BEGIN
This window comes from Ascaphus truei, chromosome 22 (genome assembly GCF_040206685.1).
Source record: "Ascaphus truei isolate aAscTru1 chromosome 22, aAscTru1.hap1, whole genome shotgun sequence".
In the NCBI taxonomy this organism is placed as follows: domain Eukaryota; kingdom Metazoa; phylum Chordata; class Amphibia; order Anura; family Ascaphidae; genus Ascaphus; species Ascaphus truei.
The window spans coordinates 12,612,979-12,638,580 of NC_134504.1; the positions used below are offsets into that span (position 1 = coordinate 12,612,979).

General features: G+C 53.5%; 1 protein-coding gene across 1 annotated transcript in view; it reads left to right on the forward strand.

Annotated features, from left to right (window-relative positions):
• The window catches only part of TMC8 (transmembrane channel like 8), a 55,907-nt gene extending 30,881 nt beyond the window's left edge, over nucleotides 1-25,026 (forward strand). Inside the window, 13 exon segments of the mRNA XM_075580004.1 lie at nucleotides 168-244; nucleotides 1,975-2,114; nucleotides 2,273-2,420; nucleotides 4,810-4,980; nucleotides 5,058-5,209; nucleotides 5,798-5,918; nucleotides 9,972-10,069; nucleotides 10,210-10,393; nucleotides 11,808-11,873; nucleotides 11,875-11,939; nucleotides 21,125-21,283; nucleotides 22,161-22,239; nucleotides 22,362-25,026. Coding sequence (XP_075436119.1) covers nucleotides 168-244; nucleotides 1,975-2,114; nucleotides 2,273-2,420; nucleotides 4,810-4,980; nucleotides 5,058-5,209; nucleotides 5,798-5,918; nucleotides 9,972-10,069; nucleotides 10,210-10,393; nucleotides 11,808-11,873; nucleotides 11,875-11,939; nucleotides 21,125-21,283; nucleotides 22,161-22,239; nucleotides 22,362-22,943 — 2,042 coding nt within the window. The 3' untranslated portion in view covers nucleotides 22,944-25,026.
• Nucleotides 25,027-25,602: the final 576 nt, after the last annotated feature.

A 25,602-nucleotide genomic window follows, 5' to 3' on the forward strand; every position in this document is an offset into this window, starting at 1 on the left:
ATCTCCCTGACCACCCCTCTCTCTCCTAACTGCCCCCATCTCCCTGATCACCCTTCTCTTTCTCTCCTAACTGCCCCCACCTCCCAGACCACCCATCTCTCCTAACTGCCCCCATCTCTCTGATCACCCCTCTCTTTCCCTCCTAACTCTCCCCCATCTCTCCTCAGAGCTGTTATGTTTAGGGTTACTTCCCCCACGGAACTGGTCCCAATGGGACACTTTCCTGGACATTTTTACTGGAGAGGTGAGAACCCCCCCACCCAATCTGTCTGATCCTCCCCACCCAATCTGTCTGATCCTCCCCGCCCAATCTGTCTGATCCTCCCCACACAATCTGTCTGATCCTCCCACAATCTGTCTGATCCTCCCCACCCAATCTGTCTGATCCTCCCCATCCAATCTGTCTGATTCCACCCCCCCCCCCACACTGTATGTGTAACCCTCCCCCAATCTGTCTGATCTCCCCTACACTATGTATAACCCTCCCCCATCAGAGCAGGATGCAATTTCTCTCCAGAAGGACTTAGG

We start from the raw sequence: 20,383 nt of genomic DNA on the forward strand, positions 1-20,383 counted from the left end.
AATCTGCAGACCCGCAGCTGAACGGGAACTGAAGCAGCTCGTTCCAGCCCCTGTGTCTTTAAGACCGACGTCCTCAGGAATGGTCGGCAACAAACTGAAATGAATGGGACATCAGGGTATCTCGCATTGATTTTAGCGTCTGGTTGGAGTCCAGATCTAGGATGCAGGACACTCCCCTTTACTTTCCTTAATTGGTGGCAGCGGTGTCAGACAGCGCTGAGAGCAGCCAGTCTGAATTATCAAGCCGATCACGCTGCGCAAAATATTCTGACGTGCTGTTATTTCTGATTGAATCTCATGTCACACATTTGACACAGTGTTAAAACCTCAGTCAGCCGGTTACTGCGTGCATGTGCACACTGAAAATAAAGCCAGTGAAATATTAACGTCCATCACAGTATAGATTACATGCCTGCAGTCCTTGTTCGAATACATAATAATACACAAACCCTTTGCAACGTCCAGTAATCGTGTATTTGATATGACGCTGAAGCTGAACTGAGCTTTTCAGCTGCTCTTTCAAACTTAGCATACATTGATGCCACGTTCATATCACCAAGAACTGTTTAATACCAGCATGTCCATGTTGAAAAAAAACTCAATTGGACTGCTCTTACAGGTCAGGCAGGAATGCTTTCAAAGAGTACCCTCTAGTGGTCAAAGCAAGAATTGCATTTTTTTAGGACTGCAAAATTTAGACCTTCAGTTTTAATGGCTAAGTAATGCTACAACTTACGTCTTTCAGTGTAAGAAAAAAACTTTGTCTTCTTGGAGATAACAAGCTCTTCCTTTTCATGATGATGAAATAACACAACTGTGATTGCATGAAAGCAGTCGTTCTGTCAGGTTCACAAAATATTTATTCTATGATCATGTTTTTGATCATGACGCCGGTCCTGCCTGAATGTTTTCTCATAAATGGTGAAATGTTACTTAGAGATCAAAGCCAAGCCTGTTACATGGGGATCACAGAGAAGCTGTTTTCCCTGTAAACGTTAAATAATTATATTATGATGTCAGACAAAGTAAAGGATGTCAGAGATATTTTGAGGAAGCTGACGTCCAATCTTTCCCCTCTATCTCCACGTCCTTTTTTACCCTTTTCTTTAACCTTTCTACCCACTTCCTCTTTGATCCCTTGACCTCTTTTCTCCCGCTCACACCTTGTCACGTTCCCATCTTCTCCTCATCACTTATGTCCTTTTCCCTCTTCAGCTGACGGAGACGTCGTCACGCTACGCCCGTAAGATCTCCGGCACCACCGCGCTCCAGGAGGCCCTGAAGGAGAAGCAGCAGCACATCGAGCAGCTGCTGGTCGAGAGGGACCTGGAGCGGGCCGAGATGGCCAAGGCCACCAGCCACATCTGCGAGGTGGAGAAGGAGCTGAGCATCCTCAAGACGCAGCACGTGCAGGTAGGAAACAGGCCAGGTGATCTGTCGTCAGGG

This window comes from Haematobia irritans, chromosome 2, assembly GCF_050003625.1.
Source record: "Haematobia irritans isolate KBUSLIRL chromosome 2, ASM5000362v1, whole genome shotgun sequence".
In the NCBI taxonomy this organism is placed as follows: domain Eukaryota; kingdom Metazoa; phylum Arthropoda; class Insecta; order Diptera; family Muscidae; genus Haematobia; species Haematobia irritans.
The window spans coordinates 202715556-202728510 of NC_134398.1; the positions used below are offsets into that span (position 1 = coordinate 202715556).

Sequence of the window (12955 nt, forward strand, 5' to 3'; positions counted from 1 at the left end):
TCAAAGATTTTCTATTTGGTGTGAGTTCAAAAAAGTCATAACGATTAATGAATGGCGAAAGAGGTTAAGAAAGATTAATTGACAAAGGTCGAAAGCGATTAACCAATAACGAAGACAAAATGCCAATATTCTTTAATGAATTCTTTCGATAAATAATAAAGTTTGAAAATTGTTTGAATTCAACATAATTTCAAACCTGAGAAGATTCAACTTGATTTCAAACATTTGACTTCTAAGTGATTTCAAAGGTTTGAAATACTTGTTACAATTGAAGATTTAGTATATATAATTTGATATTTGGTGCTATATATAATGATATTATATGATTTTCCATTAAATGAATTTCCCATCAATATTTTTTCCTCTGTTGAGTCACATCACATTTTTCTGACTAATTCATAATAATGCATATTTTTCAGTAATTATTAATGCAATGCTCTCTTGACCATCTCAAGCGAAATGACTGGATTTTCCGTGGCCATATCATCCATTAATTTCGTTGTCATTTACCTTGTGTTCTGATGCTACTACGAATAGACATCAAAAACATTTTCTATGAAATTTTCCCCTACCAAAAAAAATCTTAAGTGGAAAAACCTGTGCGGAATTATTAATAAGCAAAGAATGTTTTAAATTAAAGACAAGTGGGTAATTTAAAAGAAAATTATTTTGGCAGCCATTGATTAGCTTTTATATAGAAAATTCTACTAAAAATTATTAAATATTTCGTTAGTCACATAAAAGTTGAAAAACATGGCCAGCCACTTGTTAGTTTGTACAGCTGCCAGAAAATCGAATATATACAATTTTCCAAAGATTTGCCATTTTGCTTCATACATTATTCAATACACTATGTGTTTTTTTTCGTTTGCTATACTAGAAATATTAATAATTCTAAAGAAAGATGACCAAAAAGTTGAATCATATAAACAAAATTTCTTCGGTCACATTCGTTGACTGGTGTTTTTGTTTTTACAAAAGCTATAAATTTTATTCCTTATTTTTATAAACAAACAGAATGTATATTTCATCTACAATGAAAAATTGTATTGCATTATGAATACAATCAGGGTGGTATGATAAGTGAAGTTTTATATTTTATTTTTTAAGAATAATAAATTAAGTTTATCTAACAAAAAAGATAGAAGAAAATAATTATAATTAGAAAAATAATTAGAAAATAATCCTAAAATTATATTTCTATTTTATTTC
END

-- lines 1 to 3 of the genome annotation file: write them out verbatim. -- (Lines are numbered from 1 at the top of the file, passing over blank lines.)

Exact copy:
This window comes from Ascaphus truei, chromosome 22 (genome assembly GCF_040206685.1).
Source record: "Ascaphus truei isolate aAscTru1 chromosome 22, aAscTru1.hap1, whole genome shotgun sequence".
In the NCBI taxonomy this organism is placed as follows: domain Eukaryota; kingdom Metazoa; phylum Chordata; class Amphibia; order Anura; family Ascaphidae; genus Ascaphus; species Ascaphus truei.